With 6M Users, Kik Becomes a Platform For Sharing Mobile Apps Through Messaging

In the Group Messaging Wars at the beginning of this year, one of the standout contenders was Kik.

Through aggressive use of the contact book, the app had grabbed about 2 million users three weeks when it launched in October of last year (which was a very good number at the time). Investors like RRE Ventures, Spark Capital and Union Square Ventures piled in with $8 million as the hype around rivals like Beluga and GroupMe grew.

Now at the end of 2011, it’s a slightly different story. Beluga was acquired by Facebook and became Messenger while GroupMe was picked up by Skype. Apple launched its own fast messaging client too with iMessage.

The space has consolidated significantly, so what’s an $8 million-backed startup to do?

Well, Kik has an interesting card up its sleeve. It’s launching viral channels for third-party mobile applications.

When users share activity from an app, they can pass it through Kik Messenger on Android or iOS to their friends and ask them to download the app. Kik doesn’t have Facebook’s scale, but it’s not that small either. It has about 6 million registered users and sends 500 million messages per month. Implementing the API involves adding five lines of code.

Kik is also creating an app discovery wall, which lets users find apps that are connected to Kik. Some early partners include DrinkOwl, which lets users find cheap drinks in their city, and FileKicker, which lets users share files with friends.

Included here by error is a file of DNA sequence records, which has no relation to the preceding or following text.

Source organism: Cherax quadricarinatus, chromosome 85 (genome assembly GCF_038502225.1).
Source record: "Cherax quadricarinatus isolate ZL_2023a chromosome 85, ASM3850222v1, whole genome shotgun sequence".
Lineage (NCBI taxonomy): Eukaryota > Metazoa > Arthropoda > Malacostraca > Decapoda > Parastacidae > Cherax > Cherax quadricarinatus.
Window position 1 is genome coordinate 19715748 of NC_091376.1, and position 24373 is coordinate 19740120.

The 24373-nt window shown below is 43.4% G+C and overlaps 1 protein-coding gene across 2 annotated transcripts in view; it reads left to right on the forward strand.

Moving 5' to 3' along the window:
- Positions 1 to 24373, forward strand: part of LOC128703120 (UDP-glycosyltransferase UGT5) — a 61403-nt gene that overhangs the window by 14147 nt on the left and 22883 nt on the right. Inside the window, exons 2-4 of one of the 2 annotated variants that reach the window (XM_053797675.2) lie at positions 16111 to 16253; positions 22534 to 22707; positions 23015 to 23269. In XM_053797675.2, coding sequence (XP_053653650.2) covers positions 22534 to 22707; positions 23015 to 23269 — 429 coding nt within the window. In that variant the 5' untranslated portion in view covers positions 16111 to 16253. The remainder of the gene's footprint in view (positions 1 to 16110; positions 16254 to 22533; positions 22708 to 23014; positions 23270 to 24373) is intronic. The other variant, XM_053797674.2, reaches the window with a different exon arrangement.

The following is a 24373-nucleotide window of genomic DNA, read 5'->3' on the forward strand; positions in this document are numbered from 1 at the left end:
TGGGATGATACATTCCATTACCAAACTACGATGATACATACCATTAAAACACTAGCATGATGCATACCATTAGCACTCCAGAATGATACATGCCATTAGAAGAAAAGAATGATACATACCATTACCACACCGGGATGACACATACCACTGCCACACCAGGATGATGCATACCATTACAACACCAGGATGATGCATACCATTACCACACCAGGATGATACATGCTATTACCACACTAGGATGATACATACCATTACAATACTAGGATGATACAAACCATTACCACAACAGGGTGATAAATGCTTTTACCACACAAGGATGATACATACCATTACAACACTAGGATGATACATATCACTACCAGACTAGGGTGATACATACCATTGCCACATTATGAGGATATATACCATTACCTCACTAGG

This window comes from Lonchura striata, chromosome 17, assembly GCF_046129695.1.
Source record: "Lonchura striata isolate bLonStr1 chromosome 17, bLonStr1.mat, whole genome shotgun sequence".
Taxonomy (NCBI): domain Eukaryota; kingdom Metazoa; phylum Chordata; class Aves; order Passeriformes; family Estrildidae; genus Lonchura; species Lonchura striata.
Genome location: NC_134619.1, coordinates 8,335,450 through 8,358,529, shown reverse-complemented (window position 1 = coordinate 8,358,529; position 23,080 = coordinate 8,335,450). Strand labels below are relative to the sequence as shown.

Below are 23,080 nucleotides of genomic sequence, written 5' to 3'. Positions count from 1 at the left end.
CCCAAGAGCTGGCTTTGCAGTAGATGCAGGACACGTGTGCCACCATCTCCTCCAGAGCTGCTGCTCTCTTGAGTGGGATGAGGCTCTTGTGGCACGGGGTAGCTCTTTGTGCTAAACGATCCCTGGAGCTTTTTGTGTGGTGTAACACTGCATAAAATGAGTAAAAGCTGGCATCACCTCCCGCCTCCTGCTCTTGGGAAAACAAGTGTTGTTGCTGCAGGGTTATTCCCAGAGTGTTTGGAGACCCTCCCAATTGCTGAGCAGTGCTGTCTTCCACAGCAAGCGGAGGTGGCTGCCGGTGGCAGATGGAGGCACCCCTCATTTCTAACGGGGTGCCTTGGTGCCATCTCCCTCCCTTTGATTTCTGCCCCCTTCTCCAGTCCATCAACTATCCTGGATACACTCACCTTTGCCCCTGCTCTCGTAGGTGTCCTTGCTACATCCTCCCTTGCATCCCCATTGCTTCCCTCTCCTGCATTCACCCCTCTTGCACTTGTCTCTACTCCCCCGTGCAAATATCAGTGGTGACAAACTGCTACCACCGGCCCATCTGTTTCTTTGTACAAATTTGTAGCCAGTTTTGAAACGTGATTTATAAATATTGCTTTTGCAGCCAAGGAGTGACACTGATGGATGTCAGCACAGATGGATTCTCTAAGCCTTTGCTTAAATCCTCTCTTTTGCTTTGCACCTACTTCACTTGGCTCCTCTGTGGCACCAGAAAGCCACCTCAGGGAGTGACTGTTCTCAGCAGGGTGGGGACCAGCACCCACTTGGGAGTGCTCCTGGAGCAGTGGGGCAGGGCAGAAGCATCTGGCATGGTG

Sharing apps through messages or SMS could be brilliantly viral for third-party developers and a terrible user experience if abused. That’s probably why Apple hasn’t enabled it or made it frictionless through iMessage. Facebook allows direct requests between users to join apps, but it sends them through the ‘Notifications’ channel, which is weaker than direct ‘Messages.’

But if Kik’s implementation fuels growth for it and its network of developers, perhaps it could convince other players to follow suit.

Kik’s developer evangelist Yuriy Blokhin said the company decided to go this route as a way to enhance app discovery and engagement.

“We have a reputation for being very fast, reliable and elegant from a user experience perspective,” he said. “But users were also asking for more features like the ability to share videos and locations. Sharing apps was another big request.”